Today’s farmer recognizes the value of implementing advanced technology to minimize labor and maximize profits. But this implementation is often narrow in focus, with many farmers making major investments in agricultural equipment but neglecting to make similar investments in other areas of their operation that could save them time and money – such as agriculture accounting software.
All farms and ranches conduct some form of accounting (at least all those compliant with the IRS), but many do not utilize contemporary accounting methods or software to help make this an efficient part of their farming business. According to a Federal Reserve Bank report, in the 50-year period starting from 1948, agricultural productivity increased by more than 80 percent. This impressive growth required optimal land usage and smart crop management.
According to the report, “Today, productivity increases center on rising yield per acre and per animal.” In the same way that innovations in equipment technology have helped farmers improve productivity in the field, it’s critical that they harness technology to gain better efficiency in the office too.
Investing in Technology But Not Software
Farms are now cutting-edge mechanized outfits, regularly using tools like tractor-mounted GPS devices and multi-spectral imagery. Farmers often invest hundreds of thousands of dollars squeezing every drop of profit out of a field with the latest technology. This is why agriculture machinery company John Deere is on the Fortune 100 list.
However this implementation of technology is narrow, and it often comes at the expense of management and accounting software. In a conversation with Texas Agrilife Extension Economist DeDe Jones, she explained that many farmers she works often fail to see the benefit in using technology to track business metrics – until they see the results. “Many producers are so surprised when I show them that their wheat crop doesn’t cash flow,” she said, “or that a particular farm is underperforming.”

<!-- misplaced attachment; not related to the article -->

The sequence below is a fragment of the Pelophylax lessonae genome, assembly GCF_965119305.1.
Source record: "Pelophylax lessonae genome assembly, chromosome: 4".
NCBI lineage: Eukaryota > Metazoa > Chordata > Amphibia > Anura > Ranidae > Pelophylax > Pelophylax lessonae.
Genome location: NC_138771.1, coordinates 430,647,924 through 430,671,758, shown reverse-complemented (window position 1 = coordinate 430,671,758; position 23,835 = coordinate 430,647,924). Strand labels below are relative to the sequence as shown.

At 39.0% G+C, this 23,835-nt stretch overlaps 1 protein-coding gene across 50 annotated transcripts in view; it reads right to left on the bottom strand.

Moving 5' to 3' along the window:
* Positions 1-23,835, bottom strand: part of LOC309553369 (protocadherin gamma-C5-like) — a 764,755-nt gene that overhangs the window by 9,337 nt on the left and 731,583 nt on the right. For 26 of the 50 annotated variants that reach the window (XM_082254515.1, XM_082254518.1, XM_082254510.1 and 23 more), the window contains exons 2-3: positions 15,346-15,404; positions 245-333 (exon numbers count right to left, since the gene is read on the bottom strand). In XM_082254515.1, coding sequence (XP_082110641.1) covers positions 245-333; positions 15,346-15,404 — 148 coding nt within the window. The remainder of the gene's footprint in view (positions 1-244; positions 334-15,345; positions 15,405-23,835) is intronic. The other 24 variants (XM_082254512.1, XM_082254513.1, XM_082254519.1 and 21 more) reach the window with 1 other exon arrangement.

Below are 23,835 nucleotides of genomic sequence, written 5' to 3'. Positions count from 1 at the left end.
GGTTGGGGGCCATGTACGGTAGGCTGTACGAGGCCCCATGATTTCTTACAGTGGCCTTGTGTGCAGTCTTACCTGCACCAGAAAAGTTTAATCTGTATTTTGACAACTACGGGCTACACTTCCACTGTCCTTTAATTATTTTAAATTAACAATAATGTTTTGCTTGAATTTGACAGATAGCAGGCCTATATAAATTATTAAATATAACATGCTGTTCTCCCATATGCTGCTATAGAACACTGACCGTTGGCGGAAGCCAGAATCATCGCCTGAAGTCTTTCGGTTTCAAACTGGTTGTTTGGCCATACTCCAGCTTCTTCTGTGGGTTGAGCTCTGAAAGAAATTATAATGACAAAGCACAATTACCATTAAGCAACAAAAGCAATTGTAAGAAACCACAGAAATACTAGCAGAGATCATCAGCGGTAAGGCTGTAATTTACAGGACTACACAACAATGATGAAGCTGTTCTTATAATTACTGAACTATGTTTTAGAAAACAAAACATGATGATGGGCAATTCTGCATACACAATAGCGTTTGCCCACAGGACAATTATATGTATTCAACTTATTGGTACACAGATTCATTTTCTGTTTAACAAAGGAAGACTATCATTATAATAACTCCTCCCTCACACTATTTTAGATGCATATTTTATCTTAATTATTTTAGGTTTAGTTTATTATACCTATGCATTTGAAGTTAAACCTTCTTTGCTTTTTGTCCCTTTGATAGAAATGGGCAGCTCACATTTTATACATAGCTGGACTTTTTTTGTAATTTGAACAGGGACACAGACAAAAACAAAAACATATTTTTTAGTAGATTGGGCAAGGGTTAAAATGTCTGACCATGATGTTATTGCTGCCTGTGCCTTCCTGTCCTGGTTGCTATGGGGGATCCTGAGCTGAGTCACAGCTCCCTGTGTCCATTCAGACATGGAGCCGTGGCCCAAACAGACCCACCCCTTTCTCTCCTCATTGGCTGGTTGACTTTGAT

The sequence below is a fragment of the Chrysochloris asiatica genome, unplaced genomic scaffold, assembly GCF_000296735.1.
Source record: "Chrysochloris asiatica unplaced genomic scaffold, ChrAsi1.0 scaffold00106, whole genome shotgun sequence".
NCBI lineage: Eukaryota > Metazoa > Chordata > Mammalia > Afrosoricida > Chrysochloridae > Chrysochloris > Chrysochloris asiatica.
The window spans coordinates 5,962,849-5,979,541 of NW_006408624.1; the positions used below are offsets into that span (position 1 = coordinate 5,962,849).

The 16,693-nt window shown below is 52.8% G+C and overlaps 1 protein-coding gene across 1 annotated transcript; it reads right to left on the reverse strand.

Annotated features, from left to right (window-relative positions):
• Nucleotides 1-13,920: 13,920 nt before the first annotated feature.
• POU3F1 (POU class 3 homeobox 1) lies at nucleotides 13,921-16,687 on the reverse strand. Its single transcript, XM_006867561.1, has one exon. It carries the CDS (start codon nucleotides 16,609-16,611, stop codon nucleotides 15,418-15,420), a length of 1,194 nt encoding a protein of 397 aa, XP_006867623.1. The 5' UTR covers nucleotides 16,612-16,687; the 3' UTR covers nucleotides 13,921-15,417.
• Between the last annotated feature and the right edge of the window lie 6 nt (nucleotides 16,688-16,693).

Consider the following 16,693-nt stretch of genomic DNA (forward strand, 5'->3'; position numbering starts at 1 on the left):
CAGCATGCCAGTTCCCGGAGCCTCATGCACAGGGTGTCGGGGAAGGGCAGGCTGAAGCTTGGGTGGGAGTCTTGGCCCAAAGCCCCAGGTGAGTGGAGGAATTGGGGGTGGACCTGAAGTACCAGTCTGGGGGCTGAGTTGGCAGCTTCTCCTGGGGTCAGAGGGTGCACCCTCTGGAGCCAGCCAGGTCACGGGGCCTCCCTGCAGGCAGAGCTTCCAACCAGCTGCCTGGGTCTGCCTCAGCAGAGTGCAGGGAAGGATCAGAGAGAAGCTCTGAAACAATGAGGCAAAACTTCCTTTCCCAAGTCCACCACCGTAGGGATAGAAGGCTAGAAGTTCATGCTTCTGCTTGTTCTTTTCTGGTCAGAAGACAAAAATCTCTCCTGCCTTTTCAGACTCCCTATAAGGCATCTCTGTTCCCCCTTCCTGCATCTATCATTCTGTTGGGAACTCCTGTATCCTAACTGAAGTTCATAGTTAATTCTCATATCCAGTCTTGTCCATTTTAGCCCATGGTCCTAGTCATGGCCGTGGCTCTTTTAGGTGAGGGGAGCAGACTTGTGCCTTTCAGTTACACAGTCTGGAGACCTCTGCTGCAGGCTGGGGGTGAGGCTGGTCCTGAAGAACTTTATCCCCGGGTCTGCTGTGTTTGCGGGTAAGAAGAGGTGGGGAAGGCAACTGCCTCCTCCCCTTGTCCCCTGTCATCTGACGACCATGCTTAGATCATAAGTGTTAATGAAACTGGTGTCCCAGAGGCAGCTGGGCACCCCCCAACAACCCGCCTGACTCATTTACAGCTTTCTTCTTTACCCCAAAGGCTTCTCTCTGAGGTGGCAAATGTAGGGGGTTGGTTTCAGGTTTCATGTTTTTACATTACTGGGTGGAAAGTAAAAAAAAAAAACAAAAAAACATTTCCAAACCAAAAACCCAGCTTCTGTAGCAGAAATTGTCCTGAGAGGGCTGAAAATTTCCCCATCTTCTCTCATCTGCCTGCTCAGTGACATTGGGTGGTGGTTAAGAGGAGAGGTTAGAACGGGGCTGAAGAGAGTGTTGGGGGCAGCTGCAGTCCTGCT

Jones’ colleague and fellow ag economist Jay Yates further explained how this situation can be understood in light of short-term investment priorities, saying that “it is because it [management software] is not as direct a connection with producing a crop.”
Across the pond, the United Kingdom’s National Farm Research Unit polled farmers last year about Internet usage. They found that a little over half of the individuals polled use the Internet in some capacity. Survey results showed that only “around two in five use this technology [Internet] to purchase farm inputs.”
While Internet usage does not directly correspond with farmers’ willingness to use software, it does give us an idea about the likelihood of farmers adopting new practices – such as shopping online to find a cheaper source than their local feed mill. Additionally, as Yates explained, the reason most people farm in the first place “is because they don’t want to sit in an office doing book work.”
Harvesting ROI Means Doing Smart Business